Monday, March 08, 2004

Incentives and the Presidency

Chris Bertram at Crooked Timber links to the "surreal rantings" of Adam Yoshida, who starts off yesterday's surreal rant with a genuinely interesting question:
I've always wondered if it were possible for someone to get elected President with a truly secret agenda in the back of their mind. Could a sufficiently determined individual mouth the right platitudes, do the right things, get to know the right people, and then take hold of the greatest office in the land and use it for some strange purpose? Such things are hardly unknown. Our recent history is filled with examples of covert agents how managed to remain under cover for years or even decades. Look at how high the Cambridge Spies rose in Britain before their fall. Or look at Robert Hansen and Aldrich Ames. They managed to pull off their deceptions for years without being detected. And this, I might add, they managed despite the fact that, to do their work, they needed to be known to Soviet (or Russian) intelligence and actively cooperate with them, thereby opening up any number of chances for exposure. But what if someone was a really deep sleeper agent? Or simply a rogue individual with a private agenda? How could they be detected? How could they be stopped?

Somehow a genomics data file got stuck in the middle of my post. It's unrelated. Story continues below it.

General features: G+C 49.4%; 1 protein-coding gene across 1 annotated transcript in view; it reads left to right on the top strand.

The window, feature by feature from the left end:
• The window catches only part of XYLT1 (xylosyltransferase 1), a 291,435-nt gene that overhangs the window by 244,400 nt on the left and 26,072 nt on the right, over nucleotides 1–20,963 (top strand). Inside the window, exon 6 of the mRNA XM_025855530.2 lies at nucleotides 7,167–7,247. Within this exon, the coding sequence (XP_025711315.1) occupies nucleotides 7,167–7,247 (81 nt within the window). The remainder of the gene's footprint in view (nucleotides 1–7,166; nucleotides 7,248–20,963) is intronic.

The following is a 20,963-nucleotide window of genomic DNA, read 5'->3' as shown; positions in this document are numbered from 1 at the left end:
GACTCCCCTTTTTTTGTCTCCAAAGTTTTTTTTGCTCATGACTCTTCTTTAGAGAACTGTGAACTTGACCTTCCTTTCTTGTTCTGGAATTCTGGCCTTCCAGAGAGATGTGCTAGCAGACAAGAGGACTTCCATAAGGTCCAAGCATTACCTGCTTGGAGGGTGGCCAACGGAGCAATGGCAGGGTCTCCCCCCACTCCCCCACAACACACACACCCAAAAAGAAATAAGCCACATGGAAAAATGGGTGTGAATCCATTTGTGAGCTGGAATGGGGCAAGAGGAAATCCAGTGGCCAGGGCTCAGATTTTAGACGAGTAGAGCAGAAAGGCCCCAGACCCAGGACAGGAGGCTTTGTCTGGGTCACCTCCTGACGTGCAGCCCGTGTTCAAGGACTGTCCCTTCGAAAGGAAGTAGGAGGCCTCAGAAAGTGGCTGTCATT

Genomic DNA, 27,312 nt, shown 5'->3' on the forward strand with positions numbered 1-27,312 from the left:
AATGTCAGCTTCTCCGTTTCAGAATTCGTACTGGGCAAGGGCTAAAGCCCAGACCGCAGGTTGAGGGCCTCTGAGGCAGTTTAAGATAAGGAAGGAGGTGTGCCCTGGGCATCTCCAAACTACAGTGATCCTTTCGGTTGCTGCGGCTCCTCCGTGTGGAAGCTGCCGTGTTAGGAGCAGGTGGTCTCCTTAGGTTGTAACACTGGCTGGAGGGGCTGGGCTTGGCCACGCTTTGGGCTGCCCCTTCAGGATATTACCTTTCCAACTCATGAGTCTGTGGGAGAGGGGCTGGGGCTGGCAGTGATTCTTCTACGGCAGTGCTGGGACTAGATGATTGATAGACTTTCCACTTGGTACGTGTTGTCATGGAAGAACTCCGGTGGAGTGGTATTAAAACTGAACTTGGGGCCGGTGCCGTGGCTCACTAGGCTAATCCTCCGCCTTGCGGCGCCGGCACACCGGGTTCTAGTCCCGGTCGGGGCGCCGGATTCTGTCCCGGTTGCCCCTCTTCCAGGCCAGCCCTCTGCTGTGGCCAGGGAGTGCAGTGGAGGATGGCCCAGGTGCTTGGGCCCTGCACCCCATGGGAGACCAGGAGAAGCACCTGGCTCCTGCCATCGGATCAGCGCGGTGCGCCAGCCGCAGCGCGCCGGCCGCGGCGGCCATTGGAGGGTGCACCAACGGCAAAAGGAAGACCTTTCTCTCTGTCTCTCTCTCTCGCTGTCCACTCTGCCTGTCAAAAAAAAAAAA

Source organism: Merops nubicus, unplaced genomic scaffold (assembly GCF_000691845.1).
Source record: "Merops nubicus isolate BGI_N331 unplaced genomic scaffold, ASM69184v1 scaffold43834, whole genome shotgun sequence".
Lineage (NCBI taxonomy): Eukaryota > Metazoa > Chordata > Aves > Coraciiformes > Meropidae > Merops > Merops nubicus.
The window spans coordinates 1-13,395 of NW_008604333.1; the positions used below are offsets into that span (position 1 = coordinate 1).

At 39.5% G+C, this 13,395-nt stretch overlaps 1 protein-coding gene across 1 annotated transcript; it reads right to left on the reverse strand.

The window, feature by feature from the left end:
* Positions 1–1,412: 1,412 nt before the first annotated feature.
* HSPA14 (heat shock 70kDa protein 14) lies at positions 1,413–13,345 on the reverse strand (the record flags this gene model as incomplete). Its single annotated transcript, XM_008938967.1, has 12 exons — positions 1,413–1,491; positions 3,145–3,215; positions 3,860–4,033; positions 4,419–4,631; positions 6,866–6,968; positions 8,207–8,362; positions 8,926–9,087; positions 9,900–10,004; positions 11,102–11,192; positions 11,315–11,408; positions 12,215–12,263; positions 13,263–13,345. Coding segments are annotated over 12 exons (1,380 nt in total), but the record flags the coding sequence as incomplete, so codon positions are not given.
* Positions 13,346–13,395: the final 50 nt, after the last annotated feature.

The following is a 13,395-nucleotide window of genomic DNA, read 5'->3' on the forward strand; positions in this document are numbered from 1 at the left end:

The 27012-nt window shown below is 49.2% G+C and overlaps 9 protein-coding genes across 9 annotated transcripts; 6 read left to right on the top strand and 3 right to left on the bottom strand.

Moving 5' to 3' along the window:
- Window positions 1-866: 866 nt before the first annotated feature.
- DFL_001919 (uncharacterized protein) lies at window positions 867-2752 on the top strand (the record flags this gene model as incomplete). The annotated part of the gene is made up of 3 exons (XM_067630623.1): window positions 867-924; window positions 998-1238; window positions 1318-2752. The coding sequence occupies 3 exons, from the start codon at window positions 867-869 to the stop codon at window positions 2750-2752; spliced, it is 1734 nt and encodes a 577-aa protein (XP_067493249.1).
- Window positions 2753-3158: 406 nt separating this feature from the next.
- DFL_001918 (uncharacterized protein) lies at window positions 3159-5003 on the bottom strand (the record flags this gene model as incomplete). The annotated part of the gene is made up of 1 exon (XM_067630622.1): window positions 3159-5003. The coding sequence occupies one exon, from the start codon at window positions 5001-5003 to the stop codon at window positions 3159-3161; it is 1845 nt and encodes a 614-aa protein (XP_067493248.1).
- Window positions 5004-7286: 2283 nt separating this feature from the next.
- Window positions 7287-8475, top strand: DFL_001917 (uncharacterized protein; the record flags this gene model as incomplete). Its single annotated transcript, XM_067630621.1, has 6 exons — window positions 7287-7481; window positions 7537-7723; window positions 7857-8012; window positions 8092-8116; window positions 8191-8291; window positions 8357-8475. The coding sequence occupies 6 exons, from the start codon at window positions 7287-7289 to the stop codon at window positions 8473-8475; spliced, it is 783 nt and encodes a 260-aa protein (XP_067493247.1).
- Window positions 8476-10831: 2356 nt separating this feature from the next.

Yoshida goes on to say some pretty silly things about John Kerry and George Bush. I don't know if the guy is 'for real' or not. But I think the quoted introduction is interesting to think about. I guess what I really want to turn out to be the correct solution is that any person who sufficiently advances in American politics to become President would benefit more from the nation's prosperity than from fulfilling what alternative agenda he might have had coming in. Unfortunately, that's just not plausible, the way the status quo is set up. A U.S. President just doesn't have all that much to gain from U.S. prosperity. Maybe it's time for a change. In the business world, executives and board members are required to own shares of their corporation -- this guarantees an incentive to look out for the corporation's best interest. Maybe we should do something like that for the Presidency. Here's my idea. We'll hook up the President's body to a sophisticated machine that takes as input economic performance data, crime rates, poverty rates, war casualties and injuries, corporate scandals, light-rail crashes, and Nielson ratings for reality TV shows. Whenever something bad happens to the nation, the machine would respond by causing physical pain to the President's body. A hundred soldiers die in Iraq? The machine breaks George Bush's left pinky. It could work.

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